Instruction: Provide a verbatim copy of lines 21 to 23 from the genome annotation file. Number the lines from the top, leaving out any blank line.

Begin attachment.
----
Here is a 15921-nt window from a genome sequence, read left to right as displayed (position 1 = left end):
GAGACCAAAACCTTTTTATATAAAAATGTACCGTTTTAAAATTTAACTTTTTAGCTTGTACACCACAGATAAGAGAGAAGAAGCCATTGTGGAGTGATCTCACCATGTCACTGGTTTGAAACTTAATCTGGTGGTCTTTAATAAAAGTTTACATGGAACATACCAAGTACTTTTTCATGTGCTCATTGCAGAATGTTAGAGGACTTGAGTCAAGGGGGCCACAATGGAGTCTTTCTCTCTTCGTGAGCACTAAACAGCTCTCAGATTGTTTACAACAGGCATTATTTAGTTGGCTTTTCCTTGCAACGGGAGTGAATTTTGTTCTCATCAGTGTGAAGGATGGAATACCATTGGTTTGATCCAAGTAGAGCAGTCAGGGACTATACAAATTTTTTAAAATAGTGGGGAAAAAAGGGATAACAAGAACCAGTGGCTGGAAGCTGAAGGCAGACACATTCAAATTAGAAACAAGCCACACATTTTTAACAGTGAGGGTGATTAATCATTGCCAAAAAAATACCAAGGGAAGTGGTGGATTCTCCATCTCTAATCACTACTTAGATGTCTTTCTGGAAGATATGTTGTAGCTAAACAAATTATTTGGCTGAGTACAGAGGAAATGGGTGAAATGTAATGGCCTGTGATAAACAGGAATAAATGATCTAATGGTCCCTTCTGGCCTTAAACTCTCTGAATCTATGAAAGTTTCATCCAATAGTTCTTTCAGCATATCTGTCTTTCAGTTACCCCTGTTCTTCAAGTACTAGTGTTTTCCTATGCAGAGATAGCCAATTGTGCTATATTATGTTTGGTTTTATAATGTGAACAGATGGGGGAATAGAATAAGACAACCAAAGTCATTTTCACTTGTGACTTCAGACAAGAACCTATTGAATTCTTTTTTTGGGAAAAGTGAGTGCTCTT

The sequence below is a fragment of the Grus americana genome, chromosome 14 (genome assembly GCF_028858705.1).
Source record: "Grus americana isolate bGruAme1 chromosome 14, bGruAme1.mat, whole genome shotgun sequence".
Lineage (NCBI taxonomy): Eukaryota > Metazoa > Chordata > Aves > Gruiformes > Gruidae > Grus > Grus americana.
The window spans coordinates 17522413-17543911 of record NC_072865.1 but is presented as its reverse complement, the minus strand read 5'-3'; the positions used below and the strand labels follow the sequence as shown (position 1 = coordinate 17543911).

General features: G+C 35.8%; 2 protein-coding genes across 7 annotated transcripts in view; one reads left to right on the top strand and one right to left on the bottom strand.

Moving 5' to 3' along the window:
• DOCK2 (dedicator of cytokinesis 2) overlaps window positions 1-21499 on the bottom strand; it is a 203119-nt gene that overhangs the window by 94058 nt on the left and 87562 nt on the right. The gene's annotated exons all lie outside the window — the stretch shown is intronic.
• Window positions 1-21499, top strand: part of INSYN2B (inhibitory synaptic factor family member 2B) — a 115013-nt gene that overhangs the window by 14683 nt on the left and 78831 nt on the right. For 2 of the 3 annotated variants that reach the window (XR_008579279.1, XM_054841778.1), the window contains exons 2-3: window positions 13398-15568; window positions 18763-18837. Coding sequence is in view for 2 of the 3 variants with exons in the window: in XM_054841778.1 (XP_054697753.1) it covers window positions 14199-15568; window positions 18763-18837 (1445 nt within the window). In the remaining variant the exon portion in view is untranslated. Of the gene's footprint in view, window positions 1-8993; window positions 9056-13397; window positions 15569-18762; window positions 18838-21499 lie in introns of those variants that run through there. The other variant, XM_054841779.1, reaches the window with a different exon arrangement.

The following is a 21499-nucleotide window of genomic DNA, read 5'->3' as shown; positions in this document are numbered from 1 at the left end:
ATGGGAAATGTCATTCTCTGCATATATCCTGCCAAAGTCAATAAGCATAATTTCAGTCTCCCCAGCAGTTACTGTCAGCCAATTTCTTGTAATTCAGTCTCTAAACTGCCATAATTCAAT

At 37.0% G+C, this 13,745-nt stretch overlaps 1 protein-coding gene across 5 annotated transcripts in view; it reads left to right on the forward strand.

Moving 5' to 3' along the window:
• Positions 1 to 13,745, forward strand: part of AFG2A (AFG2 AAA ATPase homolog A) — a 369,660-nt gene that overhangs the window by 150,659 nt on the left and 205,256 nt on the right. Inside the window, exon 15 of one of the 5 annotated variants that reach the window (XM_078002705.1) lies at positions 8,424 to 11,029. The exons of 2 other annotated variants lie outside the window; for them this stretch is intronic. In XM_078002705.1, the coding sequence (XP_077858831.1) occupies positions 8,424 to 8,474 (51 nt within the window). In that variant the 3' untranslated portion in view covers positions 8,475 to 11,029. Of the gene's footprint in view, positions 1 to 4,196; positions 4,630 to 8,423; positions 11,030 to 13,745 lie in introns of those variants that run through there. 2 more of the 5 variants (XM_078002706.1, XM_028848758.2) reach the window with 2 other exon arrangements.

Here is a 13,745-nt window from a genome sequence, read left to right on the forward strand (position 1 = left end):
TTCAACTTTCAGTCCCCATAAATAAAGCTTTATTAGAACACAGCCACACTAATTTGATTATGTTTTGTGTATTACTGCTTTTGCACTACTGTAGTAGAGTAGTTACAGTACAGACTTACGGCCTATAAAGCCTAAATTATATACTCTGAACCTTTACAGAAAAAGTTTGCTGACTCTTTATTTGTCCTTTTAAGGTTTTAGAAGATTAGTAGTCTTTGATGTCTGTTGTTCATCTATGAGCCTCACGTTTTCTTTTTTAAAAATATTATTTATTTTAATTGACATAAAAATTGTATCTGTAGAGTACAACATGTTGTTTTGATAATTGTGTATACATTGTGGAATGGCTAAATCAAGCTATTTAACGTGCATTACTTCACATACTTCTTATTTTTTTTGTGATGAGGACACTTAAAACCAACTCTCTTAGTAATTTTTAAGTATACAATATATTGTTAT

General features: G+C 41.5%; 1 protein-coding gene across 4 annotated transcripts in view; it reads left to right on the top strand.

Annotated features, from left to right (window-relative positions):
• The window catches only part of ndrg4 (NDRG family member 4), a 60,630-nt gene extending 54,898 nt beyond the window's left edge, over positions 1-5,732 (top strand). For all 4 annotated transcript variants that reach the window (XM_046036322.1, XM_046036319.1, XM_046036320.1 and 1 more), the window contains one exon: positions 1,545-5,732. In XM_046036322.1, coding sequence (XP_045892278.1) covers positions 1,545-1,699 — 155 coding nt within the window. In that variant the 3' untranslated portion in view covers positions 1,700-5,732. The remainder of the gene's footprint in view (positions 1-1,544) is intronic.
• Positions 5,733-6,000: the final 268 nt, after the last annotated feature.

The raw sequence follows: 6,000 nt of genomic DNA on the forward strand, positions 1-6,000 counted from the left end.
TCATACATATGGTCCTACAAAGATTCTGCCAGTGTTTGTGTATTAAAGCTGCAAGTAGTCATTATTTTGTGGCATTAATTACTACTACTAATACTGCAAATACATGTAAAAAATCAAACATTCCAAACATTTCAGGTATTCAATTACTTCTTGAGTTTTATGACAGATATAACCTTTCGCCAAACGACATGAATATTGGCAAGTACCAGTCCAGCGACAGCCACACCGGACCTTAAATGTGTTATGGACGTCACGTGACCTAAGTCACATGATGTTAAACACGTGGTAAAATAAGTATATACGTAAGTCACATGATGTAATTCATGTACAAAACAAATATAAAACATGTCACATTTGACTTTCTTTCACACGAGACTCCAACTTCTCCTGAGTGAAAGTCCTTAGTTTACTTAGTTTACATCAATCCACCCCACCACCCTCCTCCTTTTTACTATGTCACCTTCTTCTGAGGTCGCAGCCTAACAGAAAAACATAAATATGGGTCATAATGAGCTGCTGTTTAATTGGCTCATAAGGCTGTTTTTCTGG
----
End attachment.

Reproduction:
• Positions 5,733-6,000: the final 268 nt, after the last annotated feature.

The raw sequence follows: 6,000 nt of genomic DNA on the forward strand, positions 1-6,000 counted from the left end.
TCATACATATGGTCCTACAAAGATTCTGCCAGTGTTTGTGTATTAAAGCTGCAAGTAGTCATTATTTTGTGGCATTAATTACTACTACTAATACTGCAAATACATGTAAAAAATCAAACATTCCAAACATTTCAGGTATTCAATTACTTCTTGAGTTTTATGACAGATATAACCTTTCGCCAAACGACATGAATATTGGCAAGTACCAGTCCAGCGACAGCCACACCGGACCTTAAATGTGTTATGGACGTCACGTGACCTAAGTCACATGATGTTAAACACGTGGTAAAATAAGTATATACGTAAGTCACATGATGTAATTCATGTACAAAACAAATATAAAACATGTCACATTTGACTTTCTTTCACACGAGACTCCAACTTCTCCTGAGTGAAAGTCCTTAGTTTACTTAGTTTACATCAATCCACCCCACCACCCTCCTCCTTTTTACTATGTCACCTTCTTCTGAGGTCGCAGCCTAACAGAAAAACATAAATATGGGTCATAATGAGCTGCTGTTTAATTGGCTCATAAGGCTGTTTTTCTGG